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Weekend Estimates: “Melancholy,” “Class” Lead; Oscar Contenders Struggle

Weekend Estimates: "Melancholy," "Class" Lead; Oscar Contenders Struggle

IFC Films’ one-screen debut of Barry Jenkins’ “Medicine For Melancholy” narrowly led all per-theater-averages this weekend, according to estimates provided this afternoon by Rentrak. Its $14,700 haul from New York’s IFC Center became the best opening for a 2009 limited release so far, and beat out Laurent Cantet’s “The Class” in its first week of release outside of December’s Academy run. Sony Pictures Classics’ release “Class” grossed $86,514 on 6 screens for a decent $14,419 average. Its total now stands at $121,000 including the Academy run, which effectively garnered it a nod for Best Foreign Language Film.

“The Class”‘s Oscar-category competition and Sony Classics sibling “Waltz With Bashir” also managed quite well in its sixth weekend of release, adding another 19 screens (bringing its total to 44), and grossing $185,687. Its $4,220 average helped Ari Folman’s animated doc cross the $1 million mark and bring its total to $1,006,177.

Another pair of Oscar-nominated spec division siblings found decent numbers, though each dropped significantly in grosses despite adding screens. Fox Searchlight’s “Slumdog Millionaire” and “The Wrestler” found averages of $4,703 and $3,255 in their twelfth and seventh weekends, respectively. “Slumdog” added another 222 screens to bring its total to 1,633. It actually saw a 28% reduction in overall grosses, perhaps indicative of the typically slow Super Bowl Weekend, but still managed a $7,680,000 gross to bring its total to an impressive $67,244,456. Darren Aronofsky’s “The Wrestler” grossed $2,350,000 from 722 screens, a 156 rise from last weekend. That actually marked a 37% drop in grosses from last weekend (though if any Oscar nominee is going to suffer from the Super Bowl, it’s this one). “The Wrestler”‘s total now stands at $13,088,718.

More notable struggles were found in all of “Slumdog”‘s fellow best picture nominees. None of them seem to be finding the “Oscar bump” that “Slumdog” has been finding, and all of them actually had weekend averages lower than notable Oscar snubees like Kelly Reichardt’s “Wendy & Lucy” ($3,792 average on 13 screens), Clint Eastwood’s “Gran Torino ($2,852 average on 3,015 screens), and Sam Mendes’ “Revolutionary Road” ($2,469 average on 1,077 screens).

David Fincher’s “The Curious Case of Benjamin Button” should perhaps be exempt from this analysis, as its already grossed $116,540,015 and has limited opportunity to benefit from its 13 Oscar nominations because of this. Nonetheless, it dropped 40% this weekend and averaged $1,698, which despite being on over 2,000 screens, remained higher than expanded releases of “Milk” and “Frost/Nixon.” Ron Howard’s multiple nominee “Nixon” added 6 screens to bring its total to 1,105, but dropped over 50% in grosses, managing $1,398,000 in total for a weak $1,265 average. The film’s total stands at only $14,311,000.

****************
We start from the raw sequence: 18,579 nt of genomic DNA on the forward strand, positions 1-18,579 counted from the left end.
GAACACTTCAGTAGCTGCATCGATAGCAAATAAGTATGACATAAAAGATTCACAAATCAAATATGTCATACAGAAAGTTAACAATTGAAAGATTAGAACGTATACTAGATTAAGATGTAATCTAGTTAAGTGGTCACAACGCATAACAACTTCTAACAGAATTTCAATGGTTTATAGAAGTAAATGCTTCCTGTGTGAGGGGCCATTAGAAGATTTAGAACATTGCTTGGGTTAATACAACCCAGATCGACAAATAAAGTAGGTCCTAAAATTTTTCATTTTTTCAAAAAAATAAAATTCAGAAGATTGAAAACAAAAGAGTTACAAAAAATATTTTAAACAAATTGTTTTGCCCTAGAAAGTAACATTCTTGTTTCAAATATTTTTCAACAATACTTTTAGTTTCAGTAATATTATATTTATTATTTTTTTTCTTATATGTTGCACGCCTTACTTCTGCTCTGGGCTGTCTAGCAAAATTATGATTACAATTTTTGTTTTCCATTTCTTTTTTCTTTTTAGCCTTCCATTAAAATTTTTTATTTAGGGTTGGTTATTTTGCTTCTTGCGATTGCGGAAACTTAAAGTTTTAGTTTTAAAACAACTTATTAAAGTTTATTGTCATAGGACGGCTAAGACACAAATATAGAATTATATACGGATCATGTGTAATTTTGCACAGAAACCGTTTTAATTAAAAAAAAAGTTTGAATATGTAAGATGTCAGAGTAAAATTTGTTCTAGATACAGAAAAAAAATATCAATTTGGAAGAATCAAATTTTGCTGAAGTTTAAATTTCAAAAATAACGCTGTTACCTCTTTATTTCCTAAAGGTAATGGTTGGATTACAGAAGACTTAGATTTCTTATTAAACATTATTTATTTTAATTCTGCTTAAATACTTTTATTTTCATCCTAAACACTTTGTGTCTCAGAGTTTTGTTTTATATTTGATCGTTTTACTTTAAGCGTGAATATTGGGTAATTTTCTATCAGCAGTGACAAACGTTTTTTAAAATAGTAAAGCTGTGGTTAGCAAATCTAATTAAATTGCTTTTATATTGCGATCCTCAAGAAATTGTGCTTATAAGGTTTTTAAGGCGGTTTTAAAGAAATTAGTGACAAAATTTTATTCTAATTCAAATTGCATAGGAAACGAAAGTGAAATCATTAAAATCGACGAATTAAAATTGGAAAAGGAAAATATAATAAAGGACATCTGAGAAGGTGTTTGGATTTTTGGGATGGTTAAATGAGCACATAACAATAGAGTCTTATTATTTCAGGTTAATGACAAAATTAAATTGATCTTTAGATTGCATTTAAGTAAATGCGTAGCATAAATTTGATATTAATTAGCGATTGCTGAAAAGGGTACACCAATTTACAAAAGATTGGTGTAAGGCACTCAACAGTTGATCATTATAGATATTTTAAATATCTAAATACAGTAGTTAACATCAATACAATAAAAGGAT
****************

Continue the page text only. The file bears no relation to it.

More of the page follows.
Attempting to capitalize on eight Oscar nods, Gus Van Sant’s “Milk” added 632 screens to find a screen count-high of 882. But it only managed to get a 60% boost in grosses, despite a more than 300% add in theaters. Its $1,414,000 gross was good enough for a “Nixon” besting $1,603 average and a new total of $23,416,000.

Stephen Daldry’s “The Reader,” the lowest grossing of all best picture nominees at $12,649,180 (and, at this point, the lowest grossing best pic nominee since 1988’s “Hope and Glory,” without considering inflation), fared a bit better in its 635-screen expansion. Now playing in 1,002 theaters, “The Reader” found $2,374,000 worth of audiences for a $2,369 average. That’s still below its Kate Winslet-counterpart “Road,” which is playing on almost exactly the same amount of screens, was snubbed in most major Oscar categories, and opened two weeks after it.

Perhaps the coming weeks will find boosts for “Reader” and its non-“Slumdog” rivals as Oscar anticipation mounts but at this point, it seems Oscar’s own viewership struggles are on par with a lot of its nominees hopes to capitalize on it.

indieWIRE:BOT tracks independent/specialty releases compiled from Rentrak Theatrical, which collects studio reported data as well as box-office figures from North American theatre locations. To be included in the indieWIRE Box Office Chart, distributors must submit information about their films to Rentrak at studiogrosses@rentrak.com by the end of the day each Monday.

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